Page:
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Keywords:

  • colorectal ESD;
  • colorectal tumor;
  • complication;
  • questionnaire survey;
  • treatment outcome

Abstract

  1. Top of page
  2. Abstract
  3. INTRODUCTION
  4. DISCUSSION
  5. REFERENCES

In order to understand the current use of endoscopic submucosal dissection (ESD) for the treatment of colorectal tumors in Japan, we administered a questionnaire survey to 1356 institutions all over the country. The subject of the survey was colorectal ESD performed from January 2000 to September 2008. Among the 1356 institutions, 391 (28.8%) responded to the questionnaire, and colorectal ESD was currently being performed in 194 institutions. The 194 institutions were almost equally distributed in Japan, that is, colorectal ESD has been performed all over the country. Among these 194 institutions, the procedure had been performed in 100 or more cases in 22 (11.3%) institutions and in 50–99 cases in 18 institutions (9.3%). The knives used in colorectal ESD were the Hook knife, Flush knife, and Flex knife. The average time required for colorectal ESD was 92.2 min, the rate of complete en bloc resection was 83.8%, the perforation rate was 4.8%, and no case of death from complications was reported.


INTRODUCTION

  1. Top of page
  2. Abstract
  3. INTRODUCTION
  4. DISCUSSION
  5. REFERENCES

Endoscopic submucosal dissection (ESD) has been widely used as the standard endoscopic technique for the treatment of early gastric cancer in Japan. In April 2008, the national health insurance scheme started to cover the expenses of ESD as a therapeutic procedure for superficial esophageal cancer, and ESD has gradually been used to treat this condition in Japan. Although ESD has been used to treat colorectal tumors, it is not commonly used because of its technical difficulty and high incidence of complications such as perforation. Recently, various devices, peripheral equipment, and techniques for colorectal ESD have been developed; consequently, colorectal ESD has now become a safer and simpler technique. In light of the above circumstances, the Colorectal ESD Standardization Implementation Working Group recently conducted a questionnaire survey to assess the situation of colorectal ESD in Japan. This paper presents the details of the survey.

Participating institutions and survey period

A questionnaire survey on colorectal ESD performed between January 2000 and September 2008 was administered to 1356 institutions that had purchased devices for colorectal ESD from Olympus Corporation (Tokyo, Japan). Among the 1356 institutions approached, 391 (28.8%) responded to the questionnaire; we found that 194 institutions currently perform colorectal ESD. The 194 institutions showed an almost even geographic distribution in Japan, that is, colorectal ESD had been performed all over the country (Fig. 1).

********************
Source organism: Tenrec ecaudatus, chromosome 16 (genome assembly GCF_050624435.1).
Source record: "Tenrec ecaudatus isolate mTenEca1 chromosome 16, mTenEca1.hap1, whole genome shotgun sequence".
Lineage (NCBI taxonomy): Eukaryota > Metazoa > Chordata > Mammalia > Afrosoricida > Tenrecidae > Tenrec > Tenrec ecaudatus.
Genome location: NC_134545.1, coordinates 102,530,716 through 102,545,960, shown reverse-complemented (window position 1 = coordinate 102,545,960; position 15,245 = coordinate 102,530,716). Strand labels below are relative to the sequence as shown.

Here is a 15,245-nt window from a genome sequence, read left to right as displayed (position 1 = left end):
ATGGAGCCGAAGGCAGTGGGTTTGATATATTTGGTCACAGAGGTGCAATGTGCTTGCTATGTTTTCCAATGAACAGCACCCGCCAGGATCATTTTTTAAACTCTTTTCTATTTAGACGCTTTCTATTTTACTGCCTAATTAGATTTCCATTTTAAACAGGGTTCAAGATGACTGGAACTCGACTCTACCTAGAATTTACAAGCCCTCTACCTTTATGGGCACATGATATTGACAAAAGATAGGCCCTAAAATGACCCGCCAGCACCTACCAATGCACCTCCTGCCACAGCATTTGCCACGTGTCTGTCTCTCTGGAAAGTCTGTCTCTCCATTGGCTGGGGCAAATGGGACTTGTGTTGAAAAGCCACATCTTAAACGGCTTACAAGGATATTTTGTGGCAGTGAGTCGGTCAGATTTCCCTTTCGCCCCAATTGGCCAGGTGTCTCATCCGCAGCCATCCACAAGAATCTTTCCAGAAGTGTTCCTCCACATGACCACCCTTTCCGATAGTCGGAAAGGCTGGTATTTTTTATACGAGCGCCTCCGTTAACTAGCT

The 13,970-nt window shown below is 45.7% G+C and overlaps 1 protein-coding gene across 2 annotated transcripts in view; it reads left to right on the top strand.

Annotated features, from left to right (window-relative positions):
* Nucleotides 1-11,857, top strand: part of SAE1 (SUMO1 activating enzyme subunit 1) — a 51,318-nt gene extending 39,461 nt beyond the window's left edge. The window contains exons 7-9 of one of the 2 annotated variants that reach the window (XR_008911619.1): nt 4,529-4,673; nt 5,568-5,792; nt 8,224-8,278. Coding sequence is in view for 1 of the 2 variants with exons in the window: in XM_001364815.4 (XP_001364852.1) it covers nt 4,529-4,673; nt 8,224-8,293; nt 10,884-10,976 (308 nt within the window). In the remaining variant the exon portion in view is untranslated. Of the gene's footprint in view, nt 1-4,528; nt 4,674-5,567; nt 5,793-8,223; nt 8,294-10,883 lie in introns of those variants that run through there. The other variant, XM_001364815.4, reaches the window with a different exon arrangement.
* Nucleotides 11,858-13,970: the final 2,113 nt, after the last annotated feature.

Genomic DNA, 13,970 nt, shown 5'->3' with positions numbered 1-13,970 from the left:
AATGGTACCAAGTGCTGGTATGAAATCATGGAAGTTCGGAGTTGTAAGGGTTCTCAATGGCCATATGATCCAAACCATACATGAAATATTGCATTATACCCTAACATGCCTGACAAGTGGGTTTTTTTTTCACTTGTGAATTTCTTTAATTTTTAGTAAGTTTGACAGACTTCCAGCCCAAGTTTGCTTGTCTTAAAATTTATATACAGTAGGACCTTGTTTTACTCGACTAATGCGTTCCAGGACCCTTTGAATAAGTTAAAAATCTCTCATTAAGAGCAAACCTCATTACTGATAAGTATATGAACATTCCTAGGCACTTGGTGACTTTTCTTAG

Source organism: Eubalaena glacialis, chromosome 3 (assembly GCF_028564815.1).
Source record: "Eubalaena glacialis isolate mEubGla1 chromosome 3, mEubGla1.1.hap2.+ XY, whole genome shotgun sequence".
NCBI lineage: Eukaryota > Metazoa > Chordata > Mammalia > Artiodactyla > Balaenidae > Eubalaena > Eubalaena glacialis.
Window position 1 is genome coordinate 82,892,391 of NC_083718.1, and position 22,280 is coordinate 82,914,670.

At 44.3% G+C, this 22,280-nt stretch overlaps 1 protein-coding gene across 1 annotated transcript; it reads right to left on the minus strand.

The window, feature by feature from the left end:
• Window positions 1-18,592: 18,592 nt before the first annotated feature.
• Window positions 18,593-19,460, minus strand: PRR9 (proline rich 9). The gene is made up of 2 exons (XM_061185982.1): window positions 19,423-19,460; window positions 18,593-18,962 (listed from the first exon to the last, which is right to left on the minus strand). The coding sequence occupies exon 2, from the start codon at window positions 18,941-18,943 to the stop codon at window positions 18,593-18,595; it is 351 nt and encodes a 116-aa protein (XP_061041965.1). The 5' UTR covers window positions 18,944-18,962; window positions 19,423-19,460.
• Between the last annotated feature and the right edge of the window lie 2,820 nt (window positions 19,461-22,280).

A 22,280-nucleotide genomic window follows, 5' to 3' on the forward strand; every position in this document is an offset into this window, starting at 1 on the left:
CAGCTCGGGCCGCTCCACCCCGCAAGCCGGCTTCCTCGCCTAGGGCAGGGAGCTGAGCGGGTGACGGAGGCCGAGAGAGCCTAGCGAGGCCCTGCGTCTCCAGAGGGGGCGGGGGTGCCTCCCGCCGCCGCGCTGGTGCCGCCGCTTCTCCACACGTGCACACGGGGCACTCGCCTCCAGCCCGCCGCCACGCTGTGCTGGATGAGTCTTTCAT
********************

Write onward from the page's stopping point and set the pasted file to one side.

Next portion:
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Figure 1. Distribution of 194 institutions currently performing colorectal endoscopic submucosal dissection (ESD) in Japan according to the questionnaire.

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The main items included in the survey were as follows: (i) prevalence of colorectal ESD; (ii) the number of colorectal ESD performed during the survey period; (iii) the number of colorectal ESD performed in the last 1 year; (iv) whether doctors performing colorectal ESD also perform gastric ESD; (v) restrictions on the operator performing colorectal ESD; (vi) types of knives used throughout a procedure; (vii) types of knives used in an institution; (viii) differences in the ESD technique used in the rectum and the colon; (ix) the time required for the ESD procedure; (x) the rate of complete en bloc resection; (xi) the actual condition of complications, such as hemorrhage and perforation; and (xii) the relationship between the incidence of complications and the number of cases in which colorectal ESD had been performed (hereinafter referred to as colorectal ESD cases). According to Tajiri et al.,1‘intraoperative hemorrhage’ was defined as hemorrhage that required special medical treatment, such as emergency surgery, blood transfusion, and administration of vasoconstrictor drugs, or as hemorrhage that resulted in termination of the ESD procedure. Moreover, ‘postoperative hemorrhage’ was defined as major hemorrhage that required a special hemostatic method, or as hemorrhage that resulted in a decrease in the hemoglobin value by more than 2.0 g/dl after the operation when compared to its preoperative value, or as hemorrhage that resulted in massive hematemesis or melena.

Questionnaire survey results

1. The number of institutions according to the total number of colorectal ESD cases (Fig. 2)

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Figure 2. The total number of colorectal endoscopic submucosal dissection (ESD) cases carried out at the 194 institutions since 2000 was 8303. More than 50 cases were performed in 20% of all institutions, and less than 49 cases were performed in 80% of all institutions. Seventy-four percent of all ESD were performed in institutions where more than 50 procedures had been performed.

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Colorectal ESD has been performed in 194 institutions, and the total number of colorectal ESD cases was 8303. Among the 194 institutions, 22 (11.3%) reported 100 or more cases, 18 (9%) reported 50–99 cases, 32 (16.5%) reported 25–49 cases, and 120 (62.9%) reported fewer than 24 cases; that is, institutions in which fewer than 24 colorectal ESD had been performed were the majority. Moreover, 74% of all ESD were performed in institutions where more than 50 procedures had been performed.